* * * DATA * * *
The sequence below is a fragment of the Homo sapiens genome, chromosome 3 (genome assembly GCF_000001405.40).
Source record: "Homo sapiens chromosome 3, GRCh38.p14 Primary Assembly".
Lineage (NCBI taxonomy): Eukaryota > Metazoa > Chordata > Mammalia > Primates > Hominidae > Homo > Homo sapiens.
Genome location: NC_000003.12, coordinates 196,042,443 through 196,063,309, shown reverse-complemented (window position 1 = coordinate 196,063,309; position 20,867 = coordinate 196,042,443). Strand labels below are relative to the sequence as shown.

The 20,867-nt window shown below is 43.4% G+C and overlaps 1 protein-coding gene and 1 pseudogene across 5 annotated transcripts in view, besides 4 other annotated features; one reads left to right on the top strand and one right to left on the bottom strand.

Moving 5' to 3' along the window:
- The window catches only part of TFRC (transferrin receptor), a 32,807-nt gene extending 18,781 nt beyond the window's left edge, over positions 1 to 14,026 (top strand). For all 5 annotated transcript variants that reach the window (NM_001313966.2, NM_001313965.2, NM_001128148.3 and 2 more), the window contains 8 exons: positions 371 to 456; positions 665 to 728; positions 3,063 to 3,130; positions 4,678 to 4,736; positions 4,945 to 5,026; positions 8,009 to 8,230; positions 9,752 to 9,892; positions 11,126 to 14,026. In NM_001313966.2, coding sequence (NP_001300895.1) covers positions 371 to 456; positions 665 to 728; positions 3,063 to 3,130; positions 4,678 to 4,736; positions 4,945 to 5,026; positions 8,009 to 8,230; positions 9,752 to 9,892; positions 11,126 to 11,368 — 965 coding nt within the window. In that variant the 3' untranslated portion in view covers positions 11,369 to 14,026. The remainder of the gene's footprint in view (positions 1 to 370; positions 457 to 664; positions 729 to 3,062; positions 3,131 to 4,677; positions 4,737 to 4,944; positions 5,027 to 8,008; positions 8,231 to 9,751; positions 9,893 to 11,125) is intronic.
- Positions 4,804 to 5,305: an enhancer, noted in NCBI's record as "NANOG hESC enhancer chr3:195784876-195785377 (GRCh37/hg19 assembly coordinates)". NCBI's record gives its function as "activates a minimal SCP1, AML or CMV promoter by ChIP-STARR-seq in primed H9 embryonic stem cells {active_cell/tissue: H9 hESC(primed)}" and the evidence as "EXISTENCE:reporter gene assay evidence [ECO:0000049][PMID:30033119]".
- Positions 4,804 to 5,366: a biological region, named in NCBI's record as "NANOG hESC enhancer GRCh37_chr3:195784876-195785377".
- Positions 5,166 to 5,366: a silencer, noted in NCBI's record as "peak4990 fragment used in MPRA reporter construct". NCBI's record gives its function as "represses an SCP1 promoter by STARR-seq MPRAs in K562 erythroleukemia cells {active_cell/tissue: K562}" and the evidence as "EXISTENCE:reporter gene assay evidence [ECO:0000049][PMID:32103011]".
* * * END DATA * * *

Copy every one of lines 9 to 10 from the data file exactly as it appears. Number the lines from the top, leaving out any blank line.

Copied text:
- Positions 4,804 to 5,366: a biological region, named in NCBI's record as "NANOG hESC enhancer GRCh37_chr3:195784876-195785377".
- Positions 5,166 to 5,366: a silencer, noted in NCBI's record as "peak4990 fragment used in MPRA reporter construct". NCBI's record gives its function as "represses an SCP1 promoter by STARR-seq MPRAs in K562 erythroleukemia cells {active_cell/tissue: K562}" and the evidence as "EXISTENCE:reporter gene assay evidence [ECO:0000049][PMID:32103011]".